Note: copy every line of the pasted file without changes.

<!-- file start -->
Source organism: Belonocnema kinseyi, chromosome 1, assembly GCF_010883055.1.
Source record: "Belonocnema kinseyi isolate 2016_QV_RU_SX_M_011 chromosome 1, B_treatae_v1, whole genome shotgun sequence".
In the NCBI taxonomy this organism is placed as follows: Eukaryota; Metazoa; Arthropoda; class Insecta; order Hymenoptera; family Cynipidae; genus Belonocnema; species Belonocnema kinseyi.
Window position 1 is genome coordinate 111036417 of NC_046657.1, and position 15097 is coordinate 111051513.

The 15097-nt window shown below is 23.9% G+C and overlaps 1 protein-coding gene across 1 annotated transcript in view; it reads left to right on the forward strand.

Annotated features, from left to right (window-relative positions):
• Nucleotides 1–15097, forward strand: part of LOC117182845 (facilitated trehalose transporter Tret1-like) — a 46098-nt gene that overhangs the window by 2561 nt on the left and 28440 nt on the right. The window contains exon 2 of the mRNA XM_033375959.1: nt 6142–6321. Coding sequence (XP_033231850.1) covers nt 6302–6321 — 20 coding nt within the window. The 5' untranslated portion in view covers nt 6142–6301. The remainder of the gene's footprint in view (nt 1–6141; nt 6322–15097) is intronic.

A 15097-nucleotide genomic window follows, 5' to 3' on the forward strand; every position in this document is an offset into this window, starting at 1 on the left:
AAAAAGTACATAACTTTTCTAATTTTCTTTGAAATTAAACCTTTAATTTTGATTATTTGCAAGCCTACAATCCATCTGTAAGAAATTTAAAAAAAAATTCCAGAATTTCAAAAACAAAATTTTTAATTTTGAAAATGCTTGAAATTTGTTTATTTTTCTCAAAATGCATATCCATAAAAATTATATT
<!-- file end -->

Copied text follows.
Source organism: Belonocnema kinseyi, chromosome 1, assembly GCF_010883055.1.
Source record: "Belonocnema kinseyi isolate 2016_QV_RU_SX_M_011 chromosome 1, B_treatae_v1, whole genome shotgun sequence".
In the NCBI taxonomy this organism is placed as follows: Eukaryota; Metazoa; Arthropoda; class Insecta; order Hymenoptera; family Cynipidae; genus Belonocnema; species Belonocnema kinseyi.
Window position 1 is genome coordinate 111036417 of NC_046657.1, and position 15097 is coordinate 111051513.

The 15097-nt window shown below is 23.9% G+C and overlaps 1 protein-coding gene across 1 annotated transcript in view; it reads left to right on the forward strand.

Annotated features, from left to right (window-relative positions):
• Nucleotides 1–15097, forward strand: part of LOC117182845 (facilitated trehalose transporter Tret1-like) — a 46098-nt gene that overhangs the window by 2561 nt on the left and 28440 nt on the right. The window contains exon 2 of the mRNA XM_033375959.1: nt 6142–6321. Coding sequence (XP_033231850.1) covers nt 6302–6321 — 20 coding nt within the window. The 5' untranslated portion in view covers nt 6142–6301. The remainder of the gene's footprint in view (nt 1–6141; nt 6322–15097) is intronic.

A 15097-nucleotide genomic window follows, 5' to 3' on the forward strand; every position in this document is an offset into this window, starting at 1 on the left:
AAAAAGTACATAACTTTTCTAATTTTCTTTGAAATTAAACCTTTAATTTTGATTATTTGCAAGCCTACAATCCATCTGTAAGAAATTTAAAAAAAAATTCCAGAATTTCAAAAACAAAATTTTTAATTTTGAAAATGCTTGAAATTTGTTTATTTTTCTCAAAATGCATATCCATAAAAATTATATT